The iPhone has finally arrived [in the US]. Apple sold more than 500,000 of the little darlings the first weekend, and you can be sure that some of the people who bought them are at your company. They’ll want to use their iPhones for work. And no matter what Gartner says, if one of them is your CEO, you’ve got no choice.
Do users want these gadgets because they’re useful business tools or because they’re yuppie bling? Doesn’t matter. They’re here. We know that saying no won’t work. Either we support iPhones on our own terms, or we’ll waste endless energy in cat-and-mouse games with users, all the while generating bad feelings that will sabotage everything else we do.
So let’s stop kidding ourselves. For IT, the iPhone isn’t a choice. It’s a project.
Like every project, it must have a business sponsor. And user requirements. And a plan for budget and deliverables.
It doesn’t have to be a big, complex project. In fact, it shouldn’t be. This is a chance to prove that we can handle a quick, lightweight project that makes politically powerful users happy without risking security or stability.
You know how to do it. But here’s your cheat sheet anyway:
• Identify a business sponsor for the iPhone support project. That’s likely your highest-ranking iPhone user, but mainly it’s someone to take the business-side political heat. Remember, no business sponsor, no iPhone support — and you’re off the hook.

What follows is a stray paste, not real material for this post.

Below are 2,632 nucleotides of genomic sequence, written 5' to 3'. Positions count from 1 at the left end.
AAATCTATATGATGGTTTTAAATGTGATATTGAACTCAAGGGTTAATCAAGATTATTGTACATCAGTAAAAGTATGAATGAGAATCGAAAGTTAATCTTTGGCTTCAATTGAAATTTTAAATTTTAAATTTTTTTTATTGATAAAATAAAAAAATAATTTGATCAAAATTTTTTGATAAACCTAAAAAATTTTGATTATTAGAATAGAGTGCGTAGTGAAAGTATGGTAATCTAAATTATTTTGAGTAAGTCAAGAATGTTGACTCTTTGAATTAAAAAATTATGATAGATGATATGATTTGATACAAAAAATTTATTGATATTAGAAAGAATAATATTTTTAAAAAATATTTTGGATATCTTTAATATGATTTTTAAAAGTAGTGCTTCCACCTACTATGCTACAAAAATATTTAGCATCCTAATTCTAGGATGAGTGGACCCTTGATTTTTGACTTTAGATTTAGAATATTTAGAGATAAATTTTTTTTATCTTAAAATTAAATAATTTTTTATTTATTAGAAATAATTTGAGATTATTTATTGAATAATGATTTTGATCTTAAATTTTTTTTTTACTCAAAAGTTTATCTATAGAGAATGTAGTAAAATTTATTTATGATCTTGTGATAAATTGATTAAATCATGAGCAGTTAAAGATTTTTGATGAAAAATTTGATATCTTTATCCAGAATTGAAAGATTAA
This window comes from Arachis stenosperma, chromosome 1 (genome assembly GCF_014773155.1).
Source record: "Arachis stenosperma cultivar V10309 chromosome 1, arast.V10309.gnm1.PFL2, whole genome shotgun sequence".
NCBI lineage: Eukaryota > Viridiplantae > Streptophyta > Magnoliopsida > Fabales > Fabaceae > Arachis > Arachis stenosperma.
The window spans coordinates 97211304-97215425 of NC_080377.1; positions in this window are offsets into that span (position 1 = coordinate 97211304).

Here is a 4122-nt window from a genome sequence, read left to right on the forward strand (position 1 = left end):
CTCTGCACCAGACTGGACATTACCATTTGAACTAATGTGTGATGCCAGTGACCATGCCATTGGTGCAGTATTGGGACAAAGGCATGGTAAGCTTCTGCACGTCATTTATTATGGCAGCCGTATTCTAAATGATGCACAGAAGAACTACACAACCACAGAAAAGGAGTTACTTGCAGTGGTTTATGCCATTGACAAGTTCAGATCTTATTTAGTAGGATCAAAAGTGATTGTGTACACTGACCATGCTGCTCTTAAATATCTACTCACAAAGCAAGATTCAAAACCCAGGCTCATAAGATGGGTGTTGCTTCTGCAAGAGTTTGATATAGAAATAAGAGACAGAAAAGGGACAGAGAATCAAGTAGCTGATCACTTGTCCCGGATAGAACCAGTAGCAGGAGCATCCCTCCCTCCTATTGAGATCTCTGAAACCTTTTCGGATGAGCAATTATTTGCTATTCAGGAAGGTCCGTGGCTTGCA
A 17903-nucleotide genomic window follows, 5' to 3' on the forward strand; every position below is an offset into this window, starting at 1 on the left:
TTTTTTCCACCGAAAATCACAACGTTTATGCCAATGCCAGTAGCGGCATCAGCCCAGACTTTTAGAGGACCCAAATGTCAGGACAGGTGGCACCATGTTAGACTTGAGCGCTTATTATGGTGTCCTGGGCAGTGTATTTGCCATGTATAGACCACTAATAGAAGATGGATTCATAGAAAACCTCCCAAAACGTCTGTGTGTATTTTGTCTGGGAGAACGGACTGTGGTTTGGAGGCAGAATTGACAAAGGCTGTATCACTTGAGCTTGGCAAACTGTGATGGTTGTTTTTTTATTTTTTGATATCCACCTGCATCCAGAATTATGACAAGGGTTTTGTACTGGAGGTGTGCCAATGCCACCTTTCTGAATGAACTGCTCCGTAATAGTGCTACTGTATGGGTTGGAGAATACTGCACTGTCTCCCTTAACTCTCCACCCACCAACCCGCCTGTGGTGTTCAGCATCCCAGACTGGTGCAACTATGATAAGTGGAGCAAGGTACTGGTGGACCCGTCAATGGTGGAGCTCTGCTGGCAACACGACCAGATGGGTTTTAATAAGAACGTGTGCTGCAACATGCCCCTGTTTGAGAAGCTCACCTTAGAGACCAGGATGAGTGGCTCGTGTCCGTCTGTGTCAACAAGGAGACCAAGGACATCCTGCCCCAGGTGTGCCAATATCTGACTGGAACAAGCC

• Make it clear that IT won’t pay for iPhones. Any business user with a good enough reason can find the necessary money in their own budget.
• Acquire a testbed iPhone. You don’t really think users will put up with endless testing that ties up their brand-new toys, do you?
• Explain clearly to users that at first, your iPhone support will be minimal — and that you’ll expand it as quickly as you can, but your No. 1 priority is preventing thieves and hackers from hurting either the users or the company.
• Ask each iPhone user for the one specific area that’s most important for IT to get working first. And don’t just aggregate these responses; prioritise on the basis of what’s easiest, what’s most practical and what comes from your most politically important users.
• Record serial numbers. Photograph each device. Make a big show of this. It tells users you’re taking it all seriously — and guarantees you know each authorised iPhone user.
• Password-protect iPhone voice-mail accounts. Even a weak, easy-to-remember password is better than AT&T ‘s default, which is to check Caller ID to see if the iPhone is calling. These days, Caller ID is easy for even amateurs to spoof.
• Start figuring out IMAP over SSL. That’s what you’ll be using to support email on the iPhone.
• Set up a plan for rolling out configuration changes and security adjustments and for confirming firmware updates — and make sure users know about it. That’s your excuse for continuing to track who’s using iPhones, and it helps kill their temptation to go it alone.
• Roll out changes early and often, especially security-related changes. Don’t just roll them up into big releases; that may be less labour-intensive, but it means you’ll lose the face time with important users.
Remember, every time those users see you expanding what they can do with their iPhones, the more impressed they’ll be that IT is actually working for them.
And that makes the iPhone very useful to us — even if it is just yuppie bling.
Frank Hayes is Computerworld's senior news columnist, has covered IT for more than 20 years. Contact him at firstname.lastname@example.org